Under hammermerket. Hvordan utvikler norsk arbeiderbevegelse en retorisk instruksjonslitteratur på 1930-tallet?
Doctoral thesis, Peer reviewed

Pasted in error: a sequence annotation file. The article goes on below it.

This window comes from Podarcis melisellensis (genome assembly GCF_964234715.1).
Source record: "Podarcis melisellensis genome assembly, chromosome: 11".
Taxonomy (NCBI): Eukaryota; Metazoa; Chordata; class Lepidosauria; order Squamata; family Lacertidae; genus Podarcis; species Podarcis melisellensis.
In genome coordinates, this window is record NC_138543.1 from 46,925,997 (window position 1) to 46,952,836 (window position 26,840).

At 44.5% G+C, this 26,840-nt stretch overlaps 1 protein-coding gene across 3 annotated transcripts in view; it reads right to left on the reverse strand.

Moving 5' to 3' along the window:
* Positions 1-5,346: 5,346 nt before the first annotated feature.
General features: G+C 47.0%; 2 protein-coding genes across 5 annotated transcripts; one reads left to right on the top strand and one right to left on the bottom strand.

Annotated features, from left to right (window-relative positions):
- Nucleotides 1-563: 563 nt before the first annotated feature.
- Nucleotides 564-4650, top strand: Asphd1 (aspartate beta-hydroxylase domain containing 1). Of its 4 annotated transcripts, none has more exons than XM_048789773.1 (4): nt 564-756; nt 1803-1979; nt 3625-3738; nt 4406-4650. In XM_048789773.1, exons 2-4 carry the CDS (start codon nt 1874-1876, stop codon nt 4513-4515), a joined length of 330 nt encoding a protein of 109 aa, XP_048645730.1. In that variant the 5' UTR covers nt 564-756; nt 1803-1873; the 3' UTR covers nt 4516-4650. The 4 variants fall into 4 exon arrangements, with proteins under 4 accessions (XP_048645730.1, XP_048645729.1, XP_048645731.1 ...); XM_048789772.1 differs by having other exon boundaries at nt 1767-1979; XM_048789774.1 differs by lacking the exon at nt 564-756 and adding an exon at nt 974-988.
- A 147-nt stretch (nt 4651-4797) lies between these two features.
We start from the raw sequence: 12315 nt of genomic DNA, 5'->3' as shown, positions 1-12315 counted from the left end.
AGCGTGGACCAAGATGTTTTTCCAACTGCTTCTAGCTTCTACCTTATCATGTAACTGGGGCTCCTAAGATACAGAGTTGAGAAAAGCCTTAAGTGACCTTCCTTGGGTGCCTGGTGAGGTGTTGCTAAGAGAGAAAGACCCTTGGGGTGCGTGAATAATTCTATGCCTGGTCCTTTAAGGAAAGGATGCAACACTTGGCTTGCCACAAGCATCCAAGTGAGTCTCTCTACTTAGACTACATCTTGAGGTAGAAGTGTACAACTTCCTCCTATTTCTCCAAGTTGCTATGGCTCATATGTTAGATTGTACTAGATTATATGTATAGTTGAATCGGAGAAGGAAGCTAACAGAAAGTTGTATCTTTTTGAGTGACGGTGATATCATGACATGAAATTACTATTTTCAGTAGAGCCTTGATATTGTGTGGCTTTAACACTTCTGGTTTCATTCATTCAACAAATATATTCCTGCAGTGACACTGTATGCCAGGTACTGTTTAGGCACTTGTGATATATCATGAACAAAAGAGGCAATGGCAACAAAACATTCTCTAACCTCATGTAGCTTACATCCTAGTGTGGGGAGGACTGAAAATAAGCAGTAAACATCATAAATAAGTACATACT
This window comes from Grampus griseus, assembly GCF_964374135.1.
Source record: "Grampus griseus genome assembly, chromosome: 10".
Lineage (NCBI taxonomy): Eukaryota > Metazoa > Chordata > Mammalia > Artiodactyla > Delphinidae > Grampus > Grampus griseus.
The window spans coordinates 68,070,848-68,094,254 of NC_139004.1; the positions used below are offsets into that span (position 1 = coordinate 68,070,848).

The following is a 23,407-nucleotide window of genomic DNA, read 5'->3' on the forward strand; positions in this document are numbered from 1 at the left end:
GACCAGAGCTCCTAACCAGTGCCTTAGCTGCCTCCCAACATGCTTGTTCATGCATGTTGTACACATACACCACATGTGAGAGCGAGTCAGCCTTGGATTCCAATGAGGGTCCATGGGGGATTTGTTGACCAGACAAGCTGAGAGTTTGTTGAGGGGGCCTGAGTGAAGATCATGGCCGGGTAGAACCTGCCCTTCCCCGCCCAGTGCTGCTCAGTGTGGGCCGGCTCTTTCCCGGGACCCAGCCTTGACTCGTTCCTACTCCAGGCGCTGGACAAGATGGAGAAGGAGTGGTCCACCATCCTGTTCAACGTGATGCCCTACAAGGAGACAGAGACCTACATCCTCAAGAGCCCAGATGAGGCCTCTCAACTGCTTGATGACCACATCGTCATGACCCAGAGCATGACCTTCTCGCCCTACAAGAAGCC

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Under the Hammer Flag: The Norwegian labor movement’s development of rhetorical literature in the 1930s. This thesis has six chapters: Chapter 1 is an analysis of two contextual issues that define Arbeiderpartiets, The Norwegian Labor Party’s, pre-1933 rhetorical framework. The first issue deals with educating the working class in general, especially the labor movement’s elected officials. Unions and local party chapters raised funds to establish socialist evening schools where among other subjects students were taught applied rhetoric and agitation. The second issue concerns the 1920s revolutionary core of The Norwegian Labor Party. In the early 1930s the party shed its revolutionary rhetoric and developed a pragmatic political and rhetorical platform, suitable for a parliamentary system. In this way, the party sought to include voter cohorts outside the industrial working class, its original key membership. Chapter 2 deals with the “crowd” or “masses,” the latter a metaphor coined by late 19th century sociologists. The term and phenomenon drew from Darwinism, the “new science psychology” and its related fields: “social psychology,” “proletarian psychology” and “working class psychology.” Labor party strategists feared crowd behavior and crowd attitudes. Most private citizens were not interested in political issues and might be likely it was feared they could come to support extreme right wing parties who also claimed the working class for themselves. In popular culture, as well as in the political discourse of the times, “mass” was mistakenly, but often synonymously used with “working class,” or at least the low end of the socioeconomic hierarchy. Spanish José Ortega y Gasset claimed that the term potentially included members from all walks of life. Most period historians study links between propaganda as used in the USSR and Nazi Germany and the smaller scale political propaganda used in Scandinavia. This study also focuses on the American sources of political propaganda. Towards the end of World War I, White House officials developed a comprehensive propaganda campaign to rally popular support for U.S. intervention on behalf of the Allies. I therefore analyze relevant American propaganda practices, in Chapter 3. Chapter 4’s main focus is on psychology applied in academic works that influence the contemporary political discourse. Three German language works, each quite different, triggered interest in the European political communities. De Man’s critique of Marxists, not Marx or socialism, and Hetzer’s heartbreaking reports from Viennese working quarters raised interest in the labor movement, as did Alf Ahlberg’s denotative adoption of Werner Sombart’s sarcastic account of the phenomenon he called “proletarian socialism.” The two last chapters, 5 and 6, focus on handbooks and articles written by key labor movement officials to help refine persuasive power through speaker eloquence and rhetorical delivery. The terms “agitation” and “propaganda” are crucial. The 1930s labor movement rhetoric began with “agitation”: factual and informative argumentation for party politics. Officials worried, rightfully so, that agitators were preaching into thin air, as the general electoral public was disinterested in politics. To catch their attention, enter propaganda, with German-inspired slogans, one-liners and entertainment-style rallies that stirred audience emotions and persuaded the electorate to cast their votes for The Norwegian Labor Party.